This month, Harvard Business Review featured a compelling piece – “The Age of the Continuous Connection: When You Can Interact with Your Customers 24/7 You Need a New Business Model” – by Nicolaj Siggelkow and Christian Terwiesch, co-directors of Wharton’s Mack Institute for Innovation Management. The piece inspires some exciting new strategies to stay ahead of the competition. But we think it only scratches the surface of what is possible.
If you embrace a world in which you are continuously connected to your customers, and you rethink your business model, you will surge ahead. If you are slow to respond, you will fall behind.
Engaging in dialogue with our customers
In a nutshell, the authors argue that we are moving into a new era. We are moving away from a scenario in which you have periodic transactions with your customer into one in which you are continuously engaged in dialogue.
Think about Disney’s MagicBands. Each park visitor wears a radio-frequency identification band they can use to pay for food, check in to rides, and unlock their hotel rooms.
But these bands can do so much more. They enable Disney to continuously know where visitors are. Pair that with the Disney app, downloaded on each visitor’s smartphone, and Disney can do things like recommend rides nearby with shorter lines, or give Disney customer information so that cast members can personally address visitors (“Hey, Sophia! Happy 7th birthday!”).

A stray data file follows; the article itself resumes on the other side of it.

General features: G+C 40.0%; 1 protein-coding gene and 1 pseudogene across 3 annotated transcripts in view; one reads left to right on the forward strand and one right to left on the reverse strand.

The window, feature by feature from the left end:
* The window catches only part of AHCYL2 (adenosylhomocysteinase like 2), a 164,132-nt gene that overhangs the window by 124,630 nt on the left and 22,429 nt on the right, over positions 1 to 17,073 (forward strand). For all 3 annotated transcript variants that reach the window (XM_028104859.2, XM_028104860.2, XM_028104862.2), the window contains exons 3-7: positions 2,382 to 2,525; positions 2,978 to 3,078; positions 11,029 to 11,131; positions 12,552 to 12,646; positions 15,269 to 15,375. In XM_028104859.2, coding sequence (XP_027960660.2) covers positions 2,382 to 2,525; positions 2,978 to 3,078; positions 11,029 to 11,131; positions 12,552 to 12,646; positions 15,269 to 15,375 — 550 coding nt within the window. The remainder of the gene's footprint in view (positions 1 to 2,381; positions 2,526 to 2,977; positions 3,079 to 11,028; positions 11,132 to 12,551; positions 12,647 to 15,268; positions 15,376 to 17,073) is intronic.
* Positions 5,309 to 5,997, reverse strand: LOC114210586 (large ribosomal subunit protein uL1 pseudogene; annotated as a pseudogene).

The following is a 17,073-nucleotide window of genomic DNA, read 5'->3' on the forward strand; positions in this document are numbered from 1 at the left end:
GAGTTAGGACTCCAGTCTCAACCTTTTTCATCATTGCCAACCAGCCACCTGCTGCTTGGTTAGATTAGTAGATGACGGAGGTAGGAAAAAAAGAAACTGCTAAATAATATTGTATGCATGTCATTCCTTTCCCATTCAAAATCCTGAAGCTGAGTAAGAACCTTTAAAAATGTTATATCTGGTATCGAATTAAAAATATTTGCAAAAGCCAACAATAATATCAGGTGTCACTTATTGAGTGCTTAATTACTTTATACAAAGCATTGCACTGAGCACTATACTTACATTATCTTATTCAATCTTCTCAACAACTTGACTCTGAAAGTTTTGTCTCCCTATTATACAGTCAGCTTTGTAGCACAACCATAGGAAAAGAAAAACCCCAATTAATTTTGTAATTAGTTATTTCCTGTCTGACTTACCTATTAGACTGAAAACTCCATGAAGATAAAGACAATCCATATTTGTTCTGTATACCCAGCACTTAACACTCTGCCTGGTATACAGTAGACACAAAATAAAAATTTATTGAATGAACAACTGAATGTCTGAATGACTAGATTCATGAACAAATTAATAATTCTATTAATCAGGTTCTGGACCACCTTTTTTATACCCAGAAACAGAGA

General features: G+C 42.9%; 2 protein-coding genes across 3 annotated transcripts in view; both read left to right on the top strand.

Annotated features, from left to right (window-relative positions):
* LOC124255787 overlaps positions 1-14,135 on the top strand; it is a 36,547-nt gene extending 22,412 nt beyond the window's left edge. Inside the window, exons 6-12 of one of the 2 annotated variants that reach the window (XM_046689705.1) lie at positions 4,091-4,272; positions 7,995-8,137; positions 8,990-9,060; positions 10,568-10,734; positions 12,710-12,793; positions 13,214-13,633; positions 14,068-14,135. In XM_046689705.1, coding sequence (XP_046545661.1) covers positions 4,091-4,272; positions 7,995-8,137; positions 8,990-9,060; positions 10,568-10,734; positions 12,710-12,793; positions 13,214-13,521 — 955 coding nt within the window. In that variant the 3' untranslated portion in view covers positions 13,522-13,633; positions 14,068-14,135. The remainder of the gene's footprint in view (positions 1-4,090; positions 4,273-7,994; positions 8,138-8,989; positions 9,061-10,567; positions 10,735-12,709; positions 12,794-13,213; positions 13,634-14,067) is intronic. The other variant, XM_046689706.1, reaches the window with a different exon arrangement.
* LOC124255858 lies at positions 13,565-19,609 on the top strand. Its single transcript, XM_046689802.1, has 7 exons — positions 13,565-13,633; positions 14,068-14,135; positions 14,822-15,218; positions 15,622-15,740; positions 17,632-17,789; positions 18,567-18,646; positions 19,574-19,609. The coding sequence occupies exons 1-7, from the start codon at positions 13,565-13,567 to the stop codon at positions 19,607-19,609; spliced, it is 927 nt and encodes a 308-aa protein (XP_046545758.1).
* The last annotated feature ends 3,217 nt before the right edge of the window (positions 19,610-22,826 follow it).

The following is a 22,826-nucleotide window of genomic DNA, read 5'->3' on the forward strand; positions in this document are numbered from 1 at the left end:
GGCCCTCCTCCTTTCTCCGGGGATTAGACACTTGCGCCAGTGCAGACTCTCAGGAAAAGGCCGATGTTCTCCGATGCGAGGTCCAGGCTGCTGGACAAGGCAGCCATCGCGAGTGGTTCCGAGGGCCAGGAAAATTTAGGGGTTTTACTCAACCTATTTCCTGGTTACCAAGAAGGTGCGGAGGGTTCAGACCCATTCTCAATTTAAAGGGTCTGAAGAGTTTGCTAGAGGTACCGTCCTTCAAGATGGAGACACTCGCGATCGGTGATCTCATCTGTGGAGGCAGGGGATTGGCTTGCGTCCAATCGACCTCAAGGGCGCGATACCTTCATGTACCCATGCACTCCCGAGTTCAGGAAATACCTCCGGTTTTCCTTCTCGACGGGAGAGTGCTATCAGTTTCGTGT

Moving beyond the traditional mode of customer interaction
The authors suggest that such continuous connection allows companies to evolve beyond a traditional “buy what we have” approach to embrace four new models: respond to desire, curated offering, coach behavior, and automatic execution.
The authors use the scenario of a hypothetical customer who needs new toner for a printer to describe each of these models, so we’ll do the same. Let’s call our hypothetical customer “Frank”.
Buy what we have
In the traditional “buy what we have” approach, companies episodically interact with a customer only after that customer has recognized they have a need and has searched for products to meet that need.
For example, Frank is working, and discovers he’s low on toner. He looks up the nearest office supply store, gets in his car, drives there, and buys his toner. The company interacts only fleetingly with Frank – when he asks where the toner aisle is, and when a cashier checks him out – and otherwise has little connection with him.
This approach is time-consuming for Frank, and forces him to take on the bulk of the work and responsibility in shopping for the product that he needs. And the company hasn’t learned a thing about their customer, so can’t help him in the future with his needs.
Respond to desire
In a “respond to desire” approach, companies make the buying process as quick and effortless as possible. So Frank gets a notification that his printer is low on toner. He goes online to the office supply’s website, enters his printer number, and with a few clicks, finds the toner he needs, orders it with same-day delivery (his information is already stored in the system, so this only takes a minute), and a few hours later receives his toner in the mail.
In the “curated offering” approach, the company provides personalized recommendations after the customer has decided that they need something, but before they’ve decided exactly how to fill that need.